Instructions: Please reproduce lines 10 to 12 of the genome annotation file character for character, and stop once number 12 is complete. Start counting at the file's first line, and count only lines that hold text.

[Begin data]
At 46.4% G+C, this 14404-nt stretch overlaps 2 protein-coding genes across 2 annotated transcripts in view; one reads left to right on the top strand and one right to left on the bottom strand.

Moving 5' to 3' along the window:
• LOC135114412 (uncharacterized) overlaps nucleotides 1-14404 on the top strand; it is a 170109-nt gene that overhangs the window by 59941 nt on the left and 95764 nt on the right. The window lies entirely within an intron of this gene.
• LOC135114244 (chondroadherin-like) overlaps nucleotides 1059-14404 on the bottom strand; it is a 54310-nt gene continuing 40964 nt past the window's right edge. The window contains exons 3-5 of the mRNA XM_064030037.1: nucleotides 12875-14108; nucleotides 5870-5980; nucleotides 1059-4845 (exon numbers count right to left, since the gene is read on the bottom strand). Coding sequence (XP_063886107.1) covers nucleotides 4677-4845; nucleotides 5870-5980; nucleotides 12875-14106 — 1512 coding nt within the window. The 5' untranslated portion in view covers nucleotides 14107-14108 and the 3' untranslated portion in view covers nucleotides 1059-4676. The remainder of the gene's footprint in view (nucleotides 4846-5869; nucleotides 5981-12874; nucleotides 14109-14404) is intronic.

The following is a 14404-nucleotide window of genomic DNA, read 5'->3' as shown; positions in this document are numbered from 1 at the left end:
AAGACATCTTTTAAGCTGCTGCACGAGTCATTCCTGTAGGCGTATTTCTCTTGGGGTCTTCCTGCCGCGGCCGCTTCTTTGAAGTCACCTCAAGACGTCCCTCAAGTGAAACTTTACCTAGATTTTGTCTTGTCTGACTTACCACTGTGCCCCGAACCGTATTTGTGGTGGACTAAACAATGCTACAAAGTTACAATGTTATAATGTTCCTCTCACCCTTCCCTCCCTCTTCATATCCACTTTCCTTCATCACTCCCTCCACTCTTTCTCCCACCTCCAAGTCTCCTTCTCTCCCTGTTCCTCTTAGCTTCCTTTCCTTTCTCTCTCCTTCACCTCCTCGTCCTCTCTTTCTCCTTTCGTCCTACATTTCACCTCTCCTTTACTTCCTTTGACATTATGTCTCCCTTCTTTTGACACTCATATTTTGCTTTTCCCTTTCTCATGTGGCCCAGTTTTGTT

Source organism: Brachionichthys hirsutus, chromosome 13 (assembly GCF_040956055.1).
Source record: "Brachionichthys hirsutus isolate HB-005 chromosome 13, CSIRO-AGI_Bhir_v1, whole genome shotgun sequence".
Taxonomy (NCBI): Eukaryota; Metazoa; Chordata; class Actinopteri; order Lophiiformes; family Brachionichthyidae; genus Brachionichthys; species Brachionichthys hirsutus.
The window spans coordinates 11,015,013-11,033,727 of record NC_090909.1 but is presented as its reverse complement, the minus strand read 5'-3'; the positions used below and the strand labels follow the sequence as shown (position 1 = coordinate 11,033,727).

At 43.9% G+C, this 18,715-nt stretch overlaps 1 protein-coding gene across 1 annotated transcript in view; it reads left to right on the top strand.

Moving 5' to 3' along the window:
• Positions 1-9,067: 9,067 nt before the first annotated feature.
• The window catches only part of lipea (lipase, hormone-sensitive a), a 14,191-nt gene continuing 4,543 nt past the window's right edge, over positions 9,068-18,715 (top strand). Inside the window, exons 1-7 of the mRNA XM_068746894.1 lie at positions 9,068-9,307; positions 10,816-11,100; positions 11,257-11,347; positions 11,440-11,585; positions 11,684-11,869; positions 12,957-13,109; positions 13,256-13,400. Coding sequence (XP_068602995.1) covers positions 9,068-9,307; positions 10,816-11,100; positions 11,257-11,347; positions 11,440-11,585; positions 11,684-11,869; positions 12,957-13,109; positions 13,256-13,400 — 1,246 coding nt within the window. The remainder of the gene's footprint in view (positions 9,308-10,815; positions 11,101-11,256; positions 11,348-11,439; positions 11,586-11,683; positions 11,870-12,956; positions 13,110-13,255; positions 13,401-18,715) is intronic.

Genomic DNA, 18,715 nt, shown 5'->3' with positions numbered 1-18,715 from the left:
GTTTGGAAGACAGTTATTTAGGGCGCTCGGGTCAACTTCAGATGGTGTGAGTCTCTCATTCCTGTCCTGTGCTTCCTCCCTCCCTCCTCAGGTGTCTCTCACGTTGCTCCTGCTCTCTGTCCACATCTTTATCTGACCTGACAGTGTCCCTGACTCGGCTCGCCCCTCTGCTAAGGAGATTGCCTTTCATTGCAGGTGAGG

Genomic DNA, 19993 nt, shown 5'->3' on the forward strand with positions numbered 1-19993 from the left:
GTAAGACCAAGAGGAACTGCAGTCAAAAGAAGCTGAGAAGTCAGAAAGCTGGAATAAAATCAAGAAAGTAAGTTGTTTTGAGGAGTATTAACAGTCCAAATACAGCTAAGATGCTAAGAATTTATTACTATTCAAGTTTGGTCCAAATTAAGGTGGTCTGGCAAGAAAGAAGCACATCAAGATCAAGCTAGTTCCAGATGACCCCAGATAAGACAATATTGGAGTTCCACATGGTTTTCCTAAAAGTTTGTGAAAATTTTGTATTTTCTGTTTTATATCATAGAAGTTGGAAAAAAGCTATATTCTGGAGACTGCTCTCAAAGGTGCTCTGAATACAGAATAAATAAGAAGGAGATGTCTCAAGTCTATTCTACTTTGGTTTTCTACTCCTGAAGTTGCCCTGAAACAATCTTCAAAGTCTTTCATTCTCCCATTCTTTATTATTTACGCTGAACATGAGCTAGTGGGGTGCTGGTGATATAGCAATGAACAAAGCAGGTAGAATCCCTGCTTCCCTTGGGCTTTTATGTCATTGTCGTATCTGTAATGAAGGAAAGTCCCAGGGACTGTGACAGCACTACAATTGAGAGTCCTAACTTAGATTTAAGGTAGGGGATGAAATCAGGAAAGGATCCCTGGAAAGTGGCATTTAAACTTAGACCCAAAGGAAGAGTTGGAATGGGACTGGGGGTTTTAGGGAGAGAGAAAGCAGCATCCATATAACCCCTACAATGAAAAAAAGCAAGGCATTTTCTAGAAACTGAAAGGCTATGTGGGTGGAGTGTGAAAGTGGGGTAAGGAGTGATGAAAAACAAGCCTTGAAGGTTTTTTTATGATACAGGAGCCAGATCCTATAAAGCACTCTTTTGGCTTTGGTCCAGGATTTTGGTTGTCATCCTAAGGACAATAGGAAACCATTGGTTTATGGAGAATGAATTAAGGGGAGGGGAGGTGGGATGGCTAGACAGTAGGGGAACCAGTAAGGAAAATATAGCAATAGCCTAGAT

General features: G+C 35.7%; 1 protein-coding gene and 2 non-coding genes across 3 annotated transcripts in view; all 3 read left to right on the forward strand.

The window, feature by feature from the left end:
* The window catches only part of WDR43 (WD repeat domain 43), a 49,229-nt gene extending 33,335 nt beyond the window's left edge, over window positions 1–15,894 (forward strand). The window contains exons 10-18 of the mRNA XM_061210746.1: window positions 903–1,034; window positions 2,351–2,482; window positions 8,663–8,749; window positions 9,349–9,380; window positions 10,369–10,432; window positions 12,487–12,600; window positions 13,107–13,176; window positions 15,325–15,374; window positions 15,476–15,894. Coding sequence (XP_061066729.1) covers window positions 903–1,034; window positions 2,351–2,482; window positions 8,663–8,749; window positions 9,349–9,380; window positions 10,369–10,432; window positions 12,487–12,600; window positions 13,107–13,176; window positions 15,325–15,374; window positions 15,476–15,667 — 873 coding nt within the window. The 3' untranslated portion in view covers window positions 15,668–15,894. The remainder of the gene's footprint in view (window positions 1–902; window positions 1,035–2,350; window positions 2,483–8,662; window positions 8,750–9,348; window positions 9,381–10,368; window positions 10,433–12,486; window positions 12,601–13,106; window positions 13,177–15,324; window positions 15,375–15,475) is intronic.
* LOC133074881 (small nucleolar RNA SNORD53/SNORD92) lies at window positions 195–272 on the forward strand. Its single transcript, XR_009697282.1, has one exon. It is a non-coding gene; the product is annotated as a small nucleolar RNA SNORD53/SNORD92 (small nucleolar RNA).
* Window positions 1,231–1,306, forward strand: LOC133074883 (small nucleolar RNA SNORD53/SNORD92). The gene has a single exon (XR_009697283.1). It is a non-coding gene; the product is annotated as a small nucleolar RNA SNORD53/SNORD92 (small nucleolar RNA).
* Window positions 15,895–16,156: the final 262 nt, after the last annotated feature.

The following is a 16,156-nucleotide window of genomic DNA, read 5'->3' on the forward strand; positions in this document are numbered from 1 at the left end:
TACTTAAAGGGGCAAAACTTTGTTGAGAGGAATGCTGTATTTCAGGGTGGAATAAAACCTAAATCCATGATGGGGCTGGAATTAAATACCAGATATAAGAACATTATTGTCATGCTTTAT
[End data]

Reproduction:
The window spans coordinates 11,015,013-11,033,727 of record NC_090909.1 but is presented as its reverse complement, the minus strand read 5'-3'; the positions used below and the strand labels follow the sequence as shown (position 1 = coordinate 11,033,727).

At 43.9% G+C, this 18,715-nt stretch overlaps 1 protein-coding gene across 1 annotated transcript in view; it reads left to right on the top strand.

Moving 5' to 3' along the window: